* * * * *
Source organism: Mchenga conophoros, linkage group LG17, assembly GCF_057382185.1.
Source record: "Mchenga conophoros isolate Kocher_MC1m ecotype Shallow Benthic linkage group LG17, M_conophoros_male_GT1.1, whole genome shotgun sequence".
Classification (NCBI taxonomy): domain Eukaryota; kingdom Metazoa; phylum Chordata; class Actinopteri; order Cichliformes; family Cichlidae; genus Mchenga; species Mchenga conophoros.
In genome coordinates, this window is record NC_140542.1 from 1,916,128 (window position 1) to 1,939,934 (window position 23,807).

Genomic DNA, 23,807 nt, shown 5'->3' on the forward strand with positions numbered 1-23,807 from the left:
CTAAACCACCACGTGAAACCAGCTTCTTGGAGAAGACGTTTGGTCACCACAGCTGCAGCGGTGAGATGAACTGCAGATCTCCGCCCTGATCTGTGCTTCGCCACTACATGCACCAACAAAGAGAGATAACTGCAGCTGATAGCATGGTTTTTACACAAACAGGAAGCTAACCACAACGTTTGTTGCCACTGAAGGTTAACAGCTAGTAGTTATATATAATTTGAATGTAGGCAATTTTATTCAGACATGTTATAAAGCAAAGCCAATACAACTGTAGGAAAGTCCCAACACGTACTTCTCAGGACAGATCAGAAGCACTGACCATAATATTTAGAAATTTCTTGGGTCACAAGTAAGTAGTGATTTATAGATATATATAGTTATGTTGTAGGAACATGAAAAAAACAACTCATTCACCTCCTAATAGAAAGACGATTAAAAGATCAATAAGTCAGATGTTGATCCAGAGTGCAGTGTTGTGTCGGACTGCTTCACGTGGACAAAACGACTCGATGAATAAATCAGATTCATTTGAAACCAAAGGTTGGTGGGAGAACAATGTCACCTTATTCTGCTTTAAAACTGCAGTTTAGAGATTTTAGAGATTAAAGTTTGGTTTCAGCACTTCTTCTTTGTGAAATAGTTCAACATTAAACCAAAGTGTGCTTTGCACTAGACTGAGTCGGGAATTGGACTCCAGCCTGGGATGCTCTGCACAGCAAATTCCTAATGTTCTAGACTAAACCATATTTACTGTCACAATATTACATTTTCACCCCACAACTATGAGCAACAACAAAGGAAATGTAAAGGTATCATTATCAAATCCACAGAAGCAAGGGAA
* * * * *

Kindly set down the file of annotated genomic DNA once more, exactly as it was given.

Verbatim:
Source organism: Mchenga conophoros, linkage group LG17, assembly GCF_057382185.1.
Source record: "Mchenga conophoros isolate Kocher_MC1m ecotype Shallow Benthic linkage group LG17, M_conophoros_male_GT1.1, whole genome shotgun sequence".
Classification (NCBI taxonomy): domain Eukaryota; kingdom Metazoa; phylum Chordata; class Actinopteri; order Cichliformes; family Cichlidae; genus Mchenga; species Mchenga conophoros.
In genome coordinates, this window is record NC_140542.1 from 1,916,128 (window position 1) to 1,939,934 (window position 23,807).

Genomic DNA, 23,807 nt, shown 5'->3' on the forward strand with positions numbered 1-23,807 from the left:
CTAAACCACCACGTGAAACCAGCTTCTTGGAGAAGACGTTTGGTCACCACAGCTGCAGCGGTGAGATGAACTGCAGATCTCCGCCCTGATCTGTGCTTCGCCACTACATGCACCAACAAAGAGAGATAACTGCAGCTGATAGCATGGTTTTTACACAAACAGGAAGCTAACCACAACGTTTGTTGCCACTGAAGGTTAACAGCTAGTAGTTATATATAATTTGAATGTAGGCAATTTTATTCAGACATGTTATAAAGCAAAGCCAATACAACTGTAGGAAAGTCCCAACACGTACTTCTCAGGACAGATCAGAAGCACTGACCATAATATTTAGAAATTTCTTGGGTCACAAGTAAGTAGTGATTTATAGATATATATAGTTATGTTGTAGGAACATGAAAAAAACAACTCATTCACCTCCTAATAGAAAGACGATTAAAAGATCAATAAGTCAGATGTTGATCCAGAGTGCAGTGTTGTGTCGGACTGCTTCACGTGGACAAAACGACTCGATGAATAAATCAGATTCATTTGAAACCAAAGGTTGGTGGGAGAACAATGTCACCTTATTCTGCTTTAAAACTGCAGTTTAGAGATTTTAGAGATTAAAGTTTGGTTTCAGCACTTCTTCTTTGTGAAATAGTTCAACATTAAACCAAAGTGTGCTTTGCACTAGACTGAGTCGGGAATTGGACTCCAGCCTGGGATGCTCTGCACAGCAAATTCCTAATGTTCTAGACTAAACCATATTTACTGTCACAATATTACATTTTCACCCCACAACTATGAGCAACAACAAAGGAAATGTAAAGGTATCATTATCAAATCCACAGAAGCAAGGGAA